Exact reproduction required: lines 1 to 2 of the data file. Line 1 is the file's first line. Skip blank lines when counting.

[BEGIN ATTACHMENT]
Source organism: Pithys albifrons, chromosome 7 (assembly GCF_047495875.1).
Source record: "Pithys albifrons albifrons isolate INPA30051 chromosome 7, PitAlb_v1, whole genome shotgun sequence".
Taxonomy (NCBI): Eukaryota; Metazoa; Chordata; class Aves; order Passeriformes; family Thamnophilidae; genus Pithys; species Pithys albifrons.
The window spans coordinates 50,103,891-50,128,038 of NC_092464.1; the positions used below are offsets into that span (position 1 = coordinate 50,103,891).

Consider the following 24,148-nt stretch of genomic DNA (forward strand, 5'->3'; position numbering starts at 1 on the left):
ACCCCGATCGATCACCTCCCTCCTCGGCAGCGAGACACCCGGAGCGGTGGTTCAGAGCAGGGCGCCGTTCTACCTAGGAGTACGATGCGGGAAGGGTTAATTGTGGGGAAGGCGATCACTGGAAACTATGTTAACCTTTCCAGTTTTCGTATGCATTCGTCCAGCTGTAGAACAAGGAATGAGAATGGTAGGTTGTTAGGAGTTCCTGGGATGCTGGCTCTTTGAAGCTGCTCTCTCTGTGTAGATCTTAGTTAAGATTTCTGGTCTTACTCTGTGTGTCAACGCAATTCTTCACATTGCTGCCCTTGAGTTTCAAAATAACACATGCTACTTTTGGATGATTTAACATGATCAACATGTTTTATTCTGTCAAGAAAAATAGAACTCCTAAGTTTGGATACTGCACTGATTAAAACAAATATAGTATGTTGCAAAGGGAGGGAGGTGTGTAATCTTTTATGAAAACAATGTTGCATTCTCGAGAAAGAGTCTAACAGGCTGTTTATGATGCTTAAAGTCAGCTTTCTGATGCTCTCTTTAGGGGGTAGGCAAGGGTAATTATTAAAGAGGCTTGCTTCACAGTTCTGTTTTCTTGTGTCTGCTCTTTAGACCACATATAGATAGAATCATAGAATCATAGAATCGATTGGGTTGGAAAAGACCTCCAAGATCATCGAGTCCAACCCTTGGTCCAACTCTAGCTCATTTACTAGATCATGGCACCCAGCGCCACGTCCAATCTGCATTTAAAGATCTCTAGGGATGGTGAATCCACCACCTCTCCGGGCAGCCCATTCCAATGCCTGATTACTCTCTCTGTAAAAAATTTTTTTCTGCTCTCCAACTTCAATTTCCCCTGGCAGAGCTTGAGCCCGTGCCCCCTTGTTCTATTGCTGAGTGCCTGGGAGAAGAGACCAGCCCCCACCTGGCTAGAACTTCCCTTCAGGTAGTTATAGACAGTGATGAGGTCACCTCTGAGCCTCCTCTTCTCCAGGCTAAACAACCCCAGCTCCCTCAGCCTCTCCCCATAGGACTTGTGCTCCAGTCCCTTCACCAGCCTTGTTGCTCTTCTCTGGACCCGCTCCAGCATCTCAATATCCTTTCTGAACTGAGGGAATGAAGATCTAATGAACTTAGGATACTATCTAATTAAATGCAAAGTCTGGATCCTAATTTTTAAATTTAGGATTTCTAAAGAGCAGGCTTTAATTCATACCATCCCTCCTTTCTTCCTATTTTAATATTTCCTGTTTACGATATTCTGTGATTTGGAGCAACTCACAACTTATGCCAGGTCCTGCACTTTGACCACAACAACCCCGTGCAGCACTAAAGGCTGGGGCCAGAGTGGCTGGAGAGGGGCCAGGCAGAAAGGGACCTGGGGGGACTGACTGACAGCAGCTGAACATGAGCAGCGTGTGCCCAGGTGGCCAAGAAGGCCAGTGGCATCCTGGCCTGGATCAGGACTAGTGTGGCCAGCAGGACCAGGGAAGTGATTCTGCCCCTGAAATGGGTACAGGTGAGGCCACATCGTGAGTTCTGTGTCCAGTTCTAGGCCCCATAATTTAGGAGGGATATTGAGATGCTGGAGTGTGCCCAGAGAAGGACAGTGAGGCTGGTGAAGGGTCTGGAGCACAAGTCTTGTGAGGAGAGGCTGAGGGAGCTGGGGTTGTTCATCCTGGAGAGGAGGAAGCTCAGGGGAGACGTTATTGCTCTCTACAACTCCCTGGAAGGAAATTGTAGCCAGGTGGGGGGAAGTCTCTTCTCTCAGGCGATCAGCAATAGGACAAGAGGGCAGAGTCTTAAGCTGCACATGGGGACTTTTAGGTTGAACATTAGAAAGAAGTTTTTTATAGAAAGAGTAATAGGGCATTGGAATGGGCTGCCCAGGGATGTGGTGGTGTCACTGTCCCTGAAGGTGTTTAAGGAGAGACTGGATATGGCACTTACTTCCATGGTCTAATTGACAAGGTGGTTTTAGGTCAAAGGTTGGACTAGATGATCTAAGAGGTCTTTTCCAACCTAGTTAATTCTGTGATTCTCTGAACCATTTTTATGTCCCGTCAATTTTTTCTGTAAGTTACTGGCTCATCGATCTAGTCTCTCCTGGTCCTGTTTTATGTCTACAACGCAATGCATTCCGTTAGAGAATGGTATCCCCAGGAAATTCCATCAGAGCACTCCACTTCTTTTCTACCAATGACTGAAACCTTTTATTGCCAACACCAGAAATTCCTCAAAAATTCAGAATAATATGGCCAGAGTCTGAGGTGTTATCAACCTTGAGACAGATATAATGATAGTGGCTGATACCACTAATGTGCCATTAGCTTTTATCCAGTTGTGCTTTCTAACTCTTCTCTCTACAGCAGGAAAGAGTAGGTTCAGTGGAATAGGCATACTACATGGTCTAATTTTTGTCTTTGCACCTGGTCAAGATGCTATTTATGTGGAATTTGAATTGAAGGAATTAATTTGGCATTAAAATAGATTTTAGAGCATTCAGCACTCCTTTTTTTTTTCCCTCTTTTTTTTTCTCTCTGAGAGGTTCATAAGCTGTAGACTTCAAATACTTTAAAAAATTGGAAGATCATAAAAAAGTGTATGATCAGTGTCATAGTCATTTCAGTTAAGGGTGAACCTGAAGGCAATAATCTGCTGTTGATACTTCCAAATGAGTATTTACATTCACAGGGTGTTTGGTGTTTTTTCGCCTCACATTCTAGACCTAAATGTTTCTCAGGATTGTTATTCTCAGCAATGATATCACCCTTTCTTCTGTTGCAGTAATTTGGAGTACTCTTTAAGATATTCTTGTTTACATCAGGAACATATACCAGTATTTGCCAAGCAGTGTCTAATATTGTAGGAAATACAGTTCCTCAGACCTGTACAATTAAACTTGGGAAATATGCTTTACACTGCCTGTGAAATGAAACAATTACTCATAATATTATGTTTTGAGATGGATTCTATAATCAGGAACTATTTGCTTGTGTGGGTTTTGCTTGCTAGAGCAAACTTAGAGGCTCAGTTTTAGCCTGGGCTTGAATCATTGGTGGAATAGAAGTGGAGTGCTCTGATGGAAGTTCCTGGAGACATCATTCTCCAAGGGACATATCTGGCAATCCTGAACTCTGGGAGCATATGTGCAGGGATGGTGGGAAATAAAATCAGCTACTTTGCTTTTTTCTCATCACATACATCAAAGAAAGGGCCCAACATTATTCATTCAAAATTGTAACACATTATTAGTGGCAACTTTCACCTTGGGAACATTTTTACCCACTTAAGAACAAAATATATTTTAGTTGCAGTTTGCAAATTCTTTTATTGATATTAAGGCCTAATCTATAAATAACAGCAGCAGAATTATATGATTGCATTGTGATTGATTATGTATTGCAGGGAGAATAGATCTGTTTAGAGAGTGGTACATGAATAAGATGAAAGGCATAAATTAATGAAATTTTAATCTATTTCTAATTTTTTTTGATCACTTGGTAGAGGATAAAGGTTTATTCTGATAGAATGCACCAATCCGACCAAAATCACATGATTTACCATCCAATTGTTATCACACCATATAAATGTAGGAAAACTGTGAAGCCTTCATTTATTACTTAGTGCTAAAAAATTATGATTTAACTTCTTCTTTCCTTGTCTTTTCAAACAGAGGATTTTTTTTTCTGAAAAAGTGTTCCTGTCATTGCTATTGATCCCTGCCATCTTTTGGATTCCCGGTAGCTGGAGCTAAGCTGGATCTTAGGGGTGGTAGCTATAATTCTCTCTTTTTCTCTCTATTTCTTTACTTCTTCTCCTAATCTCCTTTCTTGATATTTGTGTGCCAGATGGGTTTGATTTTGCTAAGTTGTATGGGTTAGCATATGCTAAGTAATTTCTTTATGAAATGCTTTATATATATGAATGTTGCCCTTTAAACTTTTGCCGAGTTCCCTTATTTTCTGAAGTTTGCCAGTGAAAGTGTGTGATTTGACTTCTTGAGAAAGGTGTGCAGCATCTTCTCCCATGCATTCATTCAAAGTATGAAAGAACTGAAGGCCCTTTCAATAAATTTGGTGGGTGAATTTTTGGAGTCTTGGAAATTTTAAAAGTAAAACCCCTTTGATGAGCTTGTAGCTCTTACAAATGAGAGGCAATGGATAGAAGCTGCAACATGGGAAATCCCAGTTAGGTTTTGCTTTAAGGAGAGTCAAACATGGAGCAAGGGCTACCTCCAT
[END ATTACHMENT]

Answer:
Source organism: Pithys albifrons, chromosome 7 (assembly GCF_047495875.1).
Source record: "Pithys albifrons albifrons isolate INPA30051 chromosome 7, PitAlb_v1, whole genome shotgun sequence".